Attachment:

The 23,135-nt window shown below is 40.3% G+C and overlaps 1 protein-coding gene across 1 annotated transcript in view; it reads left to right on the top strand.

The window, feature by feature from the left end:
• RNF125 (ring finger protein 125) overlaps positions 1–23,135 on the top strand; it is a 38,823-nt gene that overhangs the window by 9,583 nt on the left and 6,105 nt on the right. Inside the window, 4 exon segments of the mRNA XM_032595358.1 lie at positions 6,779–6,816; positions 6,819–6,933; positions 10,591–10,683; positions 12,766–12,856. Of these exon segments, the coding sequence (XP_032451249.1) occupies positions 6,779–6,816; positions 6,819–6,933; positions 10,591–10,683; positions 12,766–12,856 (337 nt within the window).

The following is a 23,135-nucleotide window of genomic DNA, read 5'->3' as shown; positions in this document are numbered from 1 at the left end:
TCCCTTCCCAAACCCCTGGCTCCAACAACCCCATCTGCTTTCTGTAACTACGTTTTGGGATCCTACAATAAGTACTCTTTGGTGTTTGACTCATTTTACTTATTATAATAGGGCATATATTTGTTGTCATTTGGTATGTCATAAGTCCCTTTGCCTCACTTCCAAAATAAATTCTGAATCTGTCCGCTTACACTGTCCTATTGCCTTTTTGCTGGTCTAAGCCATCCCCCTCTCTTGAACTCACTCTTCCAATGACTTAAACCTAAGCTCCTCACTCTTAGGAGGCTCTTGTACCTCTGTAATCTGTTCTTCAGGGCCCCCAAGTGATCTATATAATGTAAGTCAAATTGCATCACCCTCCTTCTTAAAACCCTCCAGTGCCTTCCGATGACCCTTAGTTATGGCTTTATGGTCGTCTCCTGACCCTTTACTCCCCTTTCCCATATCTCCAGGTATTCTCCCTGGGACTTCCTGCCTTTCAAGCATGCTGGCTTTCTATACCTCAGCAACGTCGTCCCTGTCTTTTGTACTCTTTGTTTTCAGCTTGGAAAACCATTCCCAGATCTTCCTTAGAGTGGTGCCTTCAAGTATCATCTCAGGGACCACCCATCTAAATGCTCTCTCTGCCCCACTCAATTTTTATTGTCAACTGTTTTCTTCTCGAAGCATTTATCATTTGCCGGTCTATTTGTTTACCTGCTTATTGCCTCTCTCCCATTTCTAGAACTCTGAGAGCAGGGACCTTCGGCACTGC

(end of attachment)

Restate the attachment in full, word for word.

The 23,135-nt window shown below is 40.3% G+C and overlaps 1 protein-coding gene across 1 annotated transcript in view; it reads left to right on the top strand.

The window, feature by feature from the left end:
• RNF125 (ring finger protein 125) overlaps positions 1–23,135 on the top strand; it is a 38,823-nt gene that overhangs the window by 9,583 nt on the left and 6,105 nt on the right. Inside the window, 4 exon segments of the mRNA XM_032595358.1 lie at positions 6,779–6,816; positions 6,819–6,933; positions 10,591–10,683; positions 12,766–12,856. Of these exon segments, the coding sequence (XP_032451249.1) occupies positions 6,779–6,816; positions 6,819–6,933; positions 10,591–10,683; positions 12,766–12,856 (337 nt within the window).

The following is a 23,135-nucleotide window of genomic DNA, read 5'->3' as shown; positions in this document are numbered from 1 at the left end:
TCCCTTCCCAAACCCCTGGCTCCAACAACCCCATCTGCTTTCTGTAACTACGTTTTGGGATCCTACAATAAGTACTCTTTGGTGTTTGACTCATTTTACTTATTATAATAGGGCATATATTTGTTGTCATTTGGTATGTCATAAGTCCCTTTGCCTCACTTCCAAAATAAATTCTGAATCTGTCCGCTTACACTGTCCTATTGCCTTTTTGCTGGTCTAAGCCATCCCCCTCTCTTGAACTCACTCTTCCAATGACTTAAACCTAAGCTCCTCACTCTTAGGAGGCTCTTGTACCTCTGTAATCTGTTCTTCAGGGCCCCCAAGTGATCTATATAATGTAAGTCAAATTGCATCACCCTCCTTCTTAAAACCCTCCAGTGCCTTCCGATGACCCTTAGTTATGGCTTTATGGTCGTCTCCTGACCCTTTACTCCCCTTTCCCATATCTCCAGGTATTCTCCCTGGGACTTCCTGCCTTTCAAGCATGCTGGCTTTCTATACCTCAGCAACGTCGTCCCTGTCTTTTGTACTCTTTGTTTTCAGCTTGGAAAACCATTCCCAGATCTTCCTTAGAGTGGTGCCTTCAAGTATCATCTCAGGGACCACCCATCTAAATGCTCTCTCTGCCCCACTCAATTTTTATTGTCAACTGTTTTCTTCTCGAAGCATTTATCATTTGCCGGTCTATTTGTTTACCTGCTTATTGCCTCTCTCCCATTTCTAGAACTCTGAGAGCAGGGACCTTCGGCACTGC